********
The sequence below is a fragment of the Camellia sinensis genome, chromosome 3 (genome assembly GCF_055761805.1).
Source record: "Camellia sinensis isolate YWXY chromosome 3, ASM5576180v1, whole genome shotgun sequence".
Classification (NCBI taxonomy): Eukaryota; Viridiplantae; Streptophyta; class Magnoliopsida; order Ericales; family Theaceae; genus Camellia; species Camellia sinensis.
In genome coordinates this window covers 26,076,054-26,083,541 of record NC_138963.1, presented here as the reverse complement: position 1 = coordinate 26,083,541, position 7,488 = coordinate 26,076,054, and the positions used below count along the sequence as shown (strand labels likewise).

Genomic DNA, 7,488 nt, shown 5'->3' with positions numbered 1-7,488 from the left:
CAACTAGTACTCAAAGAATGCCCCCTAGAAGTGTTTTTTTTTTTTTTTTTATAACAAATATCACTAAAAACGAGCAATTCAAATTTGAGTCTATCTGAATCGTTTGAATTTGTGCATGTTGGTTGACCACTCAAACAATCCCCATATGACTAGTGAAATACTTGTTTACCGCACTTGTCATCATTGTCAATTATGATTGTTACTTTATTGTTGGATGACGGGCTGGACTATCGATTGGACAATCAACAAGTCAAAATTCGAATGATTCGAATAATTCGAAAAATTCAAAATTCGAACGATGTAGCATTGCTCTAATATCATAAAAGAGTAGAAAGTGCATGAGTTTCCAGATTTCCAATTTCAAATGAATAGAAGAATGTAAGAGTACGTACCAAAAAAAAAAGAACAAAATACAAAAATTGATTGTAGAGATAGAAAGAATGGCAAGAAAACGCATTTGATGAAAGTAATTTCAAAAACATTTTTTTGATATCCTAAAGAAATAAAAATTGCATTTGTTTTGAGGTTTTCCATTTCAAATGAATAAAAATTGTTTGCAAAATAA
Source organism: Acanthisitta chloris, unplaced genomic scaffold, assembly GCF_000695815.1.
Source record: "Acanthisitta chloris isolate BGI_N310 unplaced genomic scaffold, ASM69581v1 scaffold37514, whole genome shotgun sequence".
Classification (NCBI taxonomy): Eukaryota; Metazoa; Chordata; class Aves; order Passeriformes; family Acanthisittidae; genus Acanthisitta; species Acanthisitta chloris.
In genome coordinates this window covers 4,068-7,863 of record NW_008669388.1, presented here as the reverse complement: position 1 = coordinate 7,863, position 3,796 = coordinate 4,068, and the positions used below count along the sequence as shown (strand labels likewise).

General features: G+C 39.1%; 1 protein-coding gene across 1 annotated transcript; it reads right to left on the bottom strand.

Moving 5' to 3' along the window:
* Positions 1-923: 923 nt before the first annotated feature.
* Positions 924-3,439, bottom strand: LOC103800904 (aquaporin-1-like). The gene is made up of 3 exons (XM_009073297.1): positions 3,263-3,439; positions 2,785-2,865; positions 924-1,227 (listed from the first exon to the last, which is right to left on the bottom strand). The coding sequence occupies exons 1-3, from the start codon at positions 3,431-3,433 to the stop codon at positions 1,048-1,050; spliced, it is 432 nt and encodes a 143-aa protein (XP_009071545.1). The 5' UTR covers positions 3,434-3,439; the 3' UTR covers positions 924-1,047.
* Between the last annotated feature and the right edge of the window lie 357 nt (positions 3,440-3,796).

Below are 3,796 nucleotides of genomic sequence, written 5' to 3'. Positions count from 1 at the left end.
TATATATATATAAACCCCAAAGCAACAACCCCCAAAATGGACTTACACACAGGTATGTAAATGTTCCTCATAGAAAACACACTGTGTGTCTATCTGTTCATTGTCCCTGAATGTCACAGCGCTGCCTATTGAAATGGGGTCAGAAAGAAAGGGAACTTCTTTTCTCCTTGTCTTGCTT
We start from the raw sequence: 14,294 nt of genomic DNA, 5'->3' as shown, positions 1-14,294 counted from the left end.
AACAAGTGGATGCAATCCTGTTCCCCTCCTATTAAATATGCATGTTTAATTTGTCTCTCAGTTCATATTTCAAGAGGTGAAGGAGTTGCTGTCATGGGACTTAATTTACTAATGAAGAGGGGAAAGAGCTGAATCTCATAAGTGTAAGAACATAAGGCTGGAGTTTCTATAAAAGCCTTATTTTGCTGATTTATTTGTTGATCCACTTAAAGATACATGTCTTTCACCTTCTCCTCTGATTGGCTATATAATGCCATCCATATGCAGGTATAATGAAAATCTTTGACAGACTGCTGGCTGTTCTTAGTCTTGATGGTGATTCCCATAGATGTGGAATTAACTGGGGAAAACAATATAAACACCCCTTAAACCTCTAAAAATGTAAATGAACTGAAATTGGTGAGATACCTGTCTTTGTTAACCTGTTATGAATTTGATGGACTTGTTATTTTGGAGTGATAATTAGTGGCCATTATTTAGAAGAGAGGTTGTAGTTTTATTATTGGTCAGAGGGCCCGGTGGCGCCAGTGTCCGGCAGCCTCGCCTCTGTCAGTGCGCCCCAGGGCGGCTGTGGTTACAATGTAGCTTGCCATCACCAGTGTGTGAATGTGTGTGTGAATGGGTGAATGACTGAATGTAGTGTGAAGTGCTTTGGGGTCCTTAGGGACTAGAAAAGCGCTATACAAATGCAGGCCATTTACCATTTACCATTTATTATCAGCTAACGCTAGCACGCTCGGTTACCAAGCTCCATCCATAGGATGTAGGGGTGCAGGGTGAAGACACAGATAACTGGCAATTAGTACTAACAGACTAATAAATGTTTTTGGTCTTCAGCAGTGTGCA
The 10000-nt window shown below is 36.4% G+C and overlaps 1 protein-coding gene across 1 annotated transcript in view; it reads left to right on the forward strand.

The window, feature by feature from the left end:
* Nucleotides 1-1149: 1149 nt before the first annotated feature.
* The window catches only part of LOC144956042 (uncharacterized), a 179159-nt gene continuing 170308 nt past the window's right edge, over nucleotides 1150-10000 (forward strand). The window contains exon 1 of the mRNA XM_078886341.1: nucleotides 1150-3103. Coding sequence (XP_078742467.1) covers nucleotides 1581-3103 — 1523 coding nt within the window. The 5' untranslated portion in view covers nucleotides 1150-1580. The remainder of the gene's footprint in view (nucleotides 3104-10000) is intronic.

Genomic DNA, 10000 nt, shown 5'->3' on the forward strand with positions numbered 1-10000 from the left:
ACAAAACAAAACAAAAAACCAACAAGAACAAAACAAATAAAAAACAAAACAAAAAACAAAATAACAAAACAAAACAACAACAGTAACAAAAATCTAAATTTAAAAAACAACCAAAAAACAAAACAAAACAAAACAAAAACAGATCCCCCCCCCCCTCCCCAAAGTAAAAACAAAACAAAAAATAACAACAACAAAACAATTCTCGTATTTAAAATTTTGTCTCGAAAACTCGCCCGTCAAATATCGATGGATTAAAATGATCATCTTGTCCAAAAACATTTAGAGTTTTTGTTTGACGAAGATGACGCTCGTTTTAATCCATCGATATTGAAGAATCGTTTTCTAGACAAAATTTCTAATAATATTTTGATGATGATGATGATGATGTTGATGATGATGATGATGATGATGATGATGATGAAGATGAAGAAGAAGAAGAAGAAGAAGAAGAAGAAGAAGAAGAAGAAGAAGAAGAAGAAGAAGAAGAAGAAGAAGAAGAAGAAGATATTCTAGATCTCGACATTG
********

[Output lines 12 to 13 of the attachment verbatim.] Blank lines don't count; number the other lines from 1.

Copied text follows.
Moving 5' to 3' along the window:
* Positions 1-923: 923 nt before the first annotated feature.